In a bid to restore his self-esteem, and provide a fictional glimpse of freedom, he plans to murder his wife, if only in the comic strip. It has been Stanley’s working practice to act out and have photographed all the elements of his stories so Charles records the whole episode, from getting advice on how to drug Mrs Ford to (using a dummy) incarcerating her in cement. Unfortunately, Mrs Ford, outraged on discovering the illustrations for this particular comic strip episode, vanishes, leaving no explanation for her disappearance, except that various people witnessed him carrying out the supposed murder. He is arrested and put on trial.

You couldn’t make this up, but strangely enough, it is all very believable. The opening section where Stanley enacts the part of his action man Bash Brannigan in “The Case of the Faberge Navel” is just a delight. When the future Mrs Ford comes to explain exactly why she came to be jumping out of a birthday cake in a bikini, it is as daft as everything else.

However, the picture’s overall theme, the war between men and women, where men feel controlled, is somewhat dated. You might expect such a war to go nuclear when Mrs Ford dares to infringe on the sanctuary of a men-only enclave. The trial scene is particularly laborious in trying to determine that men are victims of controlling women. Despite that, there are some very funny lines that hit the nail on the head – men “are always guilty about something” declares Mrs Ford’s confidante Edna (Claire Trevor) whose strategy is always to keep men off-balance.

Jack Lemmon (The Apartment, 1960) has ploughed this path before, conspirator to the illicit,  although generally to be found in the loser camp rather than, as, effectively here, despite his complaints to the contrary, in the winner’s circle with an enviable lifestyle and willing girlfriends to hand. There’s a gleefulness in his performance, the little boy getting away with everything, that turns into a small boy’s sullenness when it is all apparently taken away.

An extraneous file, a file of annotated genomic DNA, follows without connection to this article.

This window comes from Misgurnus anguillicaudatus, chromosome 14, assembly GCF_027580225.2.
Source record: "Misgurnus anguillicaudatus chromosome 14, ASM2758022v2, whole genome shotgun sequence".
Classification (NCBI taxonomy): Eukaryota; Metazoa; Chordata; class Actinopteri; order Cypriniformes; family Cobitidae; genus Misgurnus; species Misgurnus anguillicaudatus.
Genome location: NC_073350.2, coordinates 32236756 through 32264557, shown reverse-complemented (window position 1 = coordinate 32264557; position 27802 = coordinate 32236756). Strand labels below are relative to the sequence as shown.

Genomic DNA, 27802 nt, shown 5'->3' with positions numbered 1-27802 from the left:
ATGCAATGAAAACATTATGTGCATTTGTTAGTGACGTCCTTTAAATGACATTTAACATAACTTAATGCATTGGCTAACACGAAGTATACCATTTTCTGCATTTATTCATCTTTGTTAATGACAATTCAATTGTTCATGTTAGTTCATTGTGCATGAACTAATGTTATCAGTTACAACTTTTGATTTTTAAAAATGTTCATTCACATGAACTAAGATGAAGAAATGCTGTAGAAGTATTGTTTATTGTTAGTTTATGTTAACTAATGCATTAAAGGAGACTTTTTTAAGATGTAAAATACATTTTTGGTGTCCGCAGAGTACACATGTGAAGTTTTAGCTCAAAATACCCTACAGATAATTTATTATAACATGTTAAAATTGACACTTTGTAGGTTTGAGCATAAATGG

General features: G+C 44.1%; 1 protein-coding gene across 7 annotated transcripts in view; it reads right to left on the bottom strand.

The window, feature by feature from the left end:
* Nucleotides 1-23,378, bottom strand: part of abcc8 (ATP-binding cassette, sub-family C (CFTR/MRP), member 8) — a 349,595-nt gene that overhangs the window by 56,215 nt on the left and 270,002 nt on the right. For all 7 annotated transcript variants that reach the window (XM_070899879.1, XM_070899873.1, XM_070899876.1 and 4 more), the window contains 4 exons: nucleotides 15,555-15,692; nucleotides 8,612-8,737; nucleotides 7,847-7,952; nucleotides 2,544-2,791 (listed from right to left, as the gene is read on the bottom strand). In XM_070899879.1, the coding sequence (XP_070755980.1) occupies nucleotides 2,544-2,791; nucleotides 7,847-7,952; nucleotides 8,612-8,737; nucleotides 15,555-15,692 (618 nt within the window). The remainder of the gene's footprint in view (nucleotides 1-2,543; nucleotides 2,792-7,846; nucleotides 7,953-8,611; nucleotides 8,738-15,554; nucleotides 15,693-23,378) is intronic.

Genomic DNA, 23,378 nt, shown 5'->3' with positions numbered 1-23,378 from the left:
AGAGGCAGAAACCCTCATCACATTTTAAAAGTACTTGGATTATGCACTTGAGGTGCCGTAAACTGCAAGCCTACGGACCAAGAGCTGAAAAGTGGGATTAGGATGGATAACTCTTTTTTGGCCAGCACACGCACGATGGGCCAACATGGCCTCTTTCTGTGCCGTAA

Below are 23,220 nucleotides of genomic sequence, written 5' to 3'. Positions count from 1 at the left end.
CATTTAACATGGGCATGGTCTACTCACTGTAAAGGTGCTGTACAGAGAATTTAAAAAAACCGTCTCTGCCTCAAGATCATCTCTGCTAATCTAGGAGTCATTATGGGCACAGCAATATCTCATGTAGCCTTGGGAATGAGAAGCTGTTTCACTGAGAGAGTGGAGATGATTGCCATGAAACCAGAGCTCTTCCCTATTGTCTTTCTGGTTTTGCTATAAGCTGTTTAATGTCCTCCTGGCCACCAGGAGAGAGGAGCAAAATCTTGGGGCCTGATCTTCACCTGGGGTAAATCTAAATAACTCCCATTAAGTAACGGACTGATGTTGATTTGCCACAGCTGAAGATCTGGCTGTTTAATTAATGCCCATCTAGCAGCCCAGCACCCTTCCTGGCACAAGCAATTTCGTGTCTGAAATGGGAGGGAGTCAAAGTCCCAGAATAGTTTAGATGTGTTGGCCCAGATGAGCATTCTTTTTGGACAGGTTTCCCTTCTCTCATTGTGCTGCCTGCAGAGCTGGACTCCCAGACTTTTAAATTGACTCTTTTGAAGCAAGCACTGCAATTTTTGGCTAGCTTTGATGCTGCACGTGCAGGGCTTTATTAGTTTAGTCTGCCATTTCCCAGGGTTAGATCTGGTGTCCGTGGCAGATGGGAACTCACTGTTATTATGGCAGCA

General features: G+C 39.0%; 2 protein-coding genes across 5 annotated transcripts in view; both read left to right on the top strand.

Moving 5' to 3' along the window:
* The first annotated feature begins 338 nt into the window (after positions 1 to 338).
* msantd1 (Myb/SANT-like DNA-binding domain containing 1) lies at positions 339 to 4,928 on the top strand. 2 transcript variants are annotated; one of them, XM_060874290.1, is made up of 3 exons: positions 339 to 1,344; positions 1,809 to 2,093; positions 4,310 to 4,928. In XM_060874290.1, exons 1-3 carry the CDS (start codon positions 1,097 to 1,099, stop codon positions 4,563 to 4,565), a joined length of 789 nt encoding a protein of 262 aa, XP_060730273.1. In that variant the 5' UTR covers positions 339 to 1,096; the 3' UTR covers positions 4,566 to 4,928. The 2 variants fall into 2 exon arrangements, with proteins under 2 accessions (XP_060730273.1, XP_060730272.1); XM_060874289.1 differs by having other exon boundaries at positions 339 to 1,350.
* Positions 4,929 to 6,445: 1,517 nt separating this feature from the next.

Italian star Virna Lisi (Assault on a Queen, 1966), in her Hollywood debut, is a delight.  Her frothy sexuality goes down a treat but she is far from a dumb blonde, learning English from television, excellent cook, and wise enough not to go down Edna’s route of dealing with men. Terry-Thomas (Bang! Bang! You’re Dead!, 1966) delivers just as interesting a confection, a touch of ruthlessness to the stiff upper lip, high chieftain of the Male Protection League, reveling in the prospect of ridding the world of insidious influences like Mrs Ford. And there’s a welcome role for Claire Trevor (Stagecoach, 1966), especially when, in a party scene, she really lets go.

The other males, ranging from dumb and dumber to dumbest,  totally lacking in Jack Lemmon’s charm, perfectly illustrate the need for a woman’s firm hand, among them Eddie Mayehoff (Luv, 1967), Sidney Blackmer (A Covenant with Death, 1967) and Harold Wendell (My Blood Runs Cold, 1965).

Richard Quine (The World of Suzie Wong, 1960) directed from an original screenplay by George Axelrod (The Secret Life of an American Wife, 1968).